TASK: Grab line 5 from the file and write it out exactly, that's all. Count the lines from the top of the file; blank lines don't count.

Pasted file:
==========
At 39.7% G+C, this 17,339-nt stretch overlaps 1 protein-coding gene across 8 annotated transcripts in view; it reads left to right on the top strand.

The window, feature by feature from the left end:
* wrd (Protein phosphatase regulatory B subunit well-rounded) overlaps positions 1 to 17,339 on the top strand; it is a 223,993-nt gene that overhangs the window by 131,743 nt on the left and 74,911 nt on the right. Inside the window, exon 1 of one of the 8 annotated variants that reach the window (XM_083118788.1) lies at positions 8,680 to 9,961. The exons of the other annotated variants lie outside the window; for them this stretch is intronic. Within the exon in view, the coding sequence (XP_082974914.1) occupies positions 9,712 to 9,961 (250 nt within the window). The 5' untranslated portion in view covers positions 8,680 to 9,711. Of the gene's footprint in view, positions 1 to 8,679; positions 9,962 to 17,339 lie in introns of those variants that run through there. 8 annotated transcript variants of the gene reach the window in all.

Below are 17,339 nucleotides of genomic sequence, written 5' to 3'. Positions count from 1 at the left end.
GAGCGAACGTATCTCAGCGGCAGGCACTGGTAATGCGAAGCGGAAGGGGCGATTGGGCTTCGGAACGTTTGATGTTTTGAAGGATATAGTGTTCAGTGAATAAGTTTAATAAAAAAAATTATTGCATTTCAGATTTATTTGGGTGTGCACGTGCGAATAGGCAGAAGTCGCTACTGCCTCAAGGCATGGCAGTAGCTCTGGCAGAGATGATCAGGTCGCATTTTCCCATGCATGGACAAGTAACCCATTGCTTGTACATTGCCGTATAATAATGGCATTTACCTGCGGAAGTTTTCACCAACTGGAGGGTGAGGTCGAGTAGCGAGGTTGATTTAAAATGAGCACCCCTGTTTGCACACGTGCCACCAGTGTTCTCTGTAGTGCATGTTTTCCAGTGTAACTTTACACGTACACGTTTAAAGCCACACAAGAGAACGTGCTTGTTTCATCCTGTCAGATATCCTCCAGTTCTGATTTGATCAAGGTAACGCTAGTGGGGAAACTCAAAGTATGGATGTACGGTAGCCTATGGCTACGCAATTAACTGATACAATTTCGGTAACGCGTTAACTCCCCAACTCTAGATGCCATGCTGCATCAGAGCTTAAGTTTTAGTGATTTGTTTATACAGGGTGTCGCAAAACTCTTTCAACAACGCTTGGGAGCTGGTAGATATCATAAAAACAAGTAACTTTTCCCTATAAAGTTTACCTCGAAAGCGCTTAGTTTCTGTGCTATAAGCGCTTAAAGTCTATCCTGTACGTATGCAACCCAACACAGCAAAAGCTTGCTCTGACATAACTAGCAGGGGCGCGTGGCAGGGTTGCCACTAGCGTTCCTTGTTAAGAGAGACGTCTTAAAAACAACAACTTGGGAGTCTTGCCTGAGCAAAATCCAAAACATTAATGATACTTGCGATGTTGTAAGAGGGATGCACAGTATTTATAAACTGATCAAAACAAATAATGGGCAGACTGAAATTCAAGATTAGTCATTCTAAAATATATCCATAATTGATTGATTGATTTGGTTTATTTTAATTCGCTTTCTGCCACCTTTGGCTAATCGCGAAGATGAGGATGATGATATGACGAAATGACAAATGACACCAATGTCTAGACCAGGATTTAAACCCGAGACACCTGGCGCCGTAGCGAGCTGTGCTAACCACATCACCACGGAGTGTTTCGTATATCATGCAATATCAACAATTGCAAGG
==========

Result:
GAGCGAACGTATCTCAGCGGCAGGCACTGGTAATGCGAAGCGGAAGGGGCGATTGGGCTTCGGAACGTTTGATGTTTTGAAGGATATAGTGTTCAGTGAATAAGTTTAATAAAAAAAATTATTGCATTTCAGATTTATTTGGGTGTGCACGTGCGAATAGGCAGAAGTCGCTACTGCCTCAAGGCATGGCAGTAGCTCTGGCAGAGATGATCAGGTCGCATTTTCCCATGCATGGACAAGTAACCCATTGCTTGTACATTGCCGTATAATAATGGCATTTACCTGCGGAAGTTTTCACCAACTGGAGGGTGAGGTCGAGTAGCGAGGTTGATTTAAAATGAGCACCCCTGTTTGCACACGTGCCACCAGTGTTCTCTGTAGTGCATGTTTTCCAGTGTAACTTTACACGTACACGTTTAAAGCCACACAAGAGAACGTGCTTGTTTCATCCTGTCAGATATCCTCCAGTTCTGATTTGATCAAGGTAACGCTAGTGGGGAAACTCAAAGTATGGATGTACGGTAGCCTATGGCTACGCAATTAACTGATACAATTTCGGTAACGCGTTAACTCCCCAACTCTAGATGCCATGCTGCATCAGAGCTTAAGTTTTAGTGATTTGTTTATACAGGGTGTCGCAAAACTCTTTCAACAACGCTTGGGAGCTGGTAGATATCATAAAAACAAGTAACTTTTCCCTATAAAGTTTACCTCGAAAGCGCTTAGTTTCTGTGCTATAAGCGCTTAAAGTCTATCCTGTACGTATGCAACCCAACACAGCAAAAGCTTGCTCTGACATAACTAGCAGGGGCGCGTGGCAGGGTTGCCACTAGCGTTCCTTGTTAAGAGAGACGTCTTAAAAACAACAACTTGGGAGTCTTGCCTGAGCAAAATCCAAAACATTAATGATACTTGCGATGTTGTAAGAGGGATGCACAGTATTTATAAACTGATCAAAACAAATAATGGGCAGACTGAAATTCAAGATTAGTCATTCTAAAATATATCCATAATTGATTGATTGATTTGGTTTATTTTAATTCGCTTTCTGCCACCTTTGGCTAATCGCGAAGATGAGGATGATGATATGACGAAATGACAAATGACACCAATGTCTAGACCAGGATTTAAACCCGAGACACCTGGCGCCGTAGCGAGCTGTGCTAACCACATCACCACGGAGTGTTTCGTATATCATGCAATATCAACAATTGCAAGG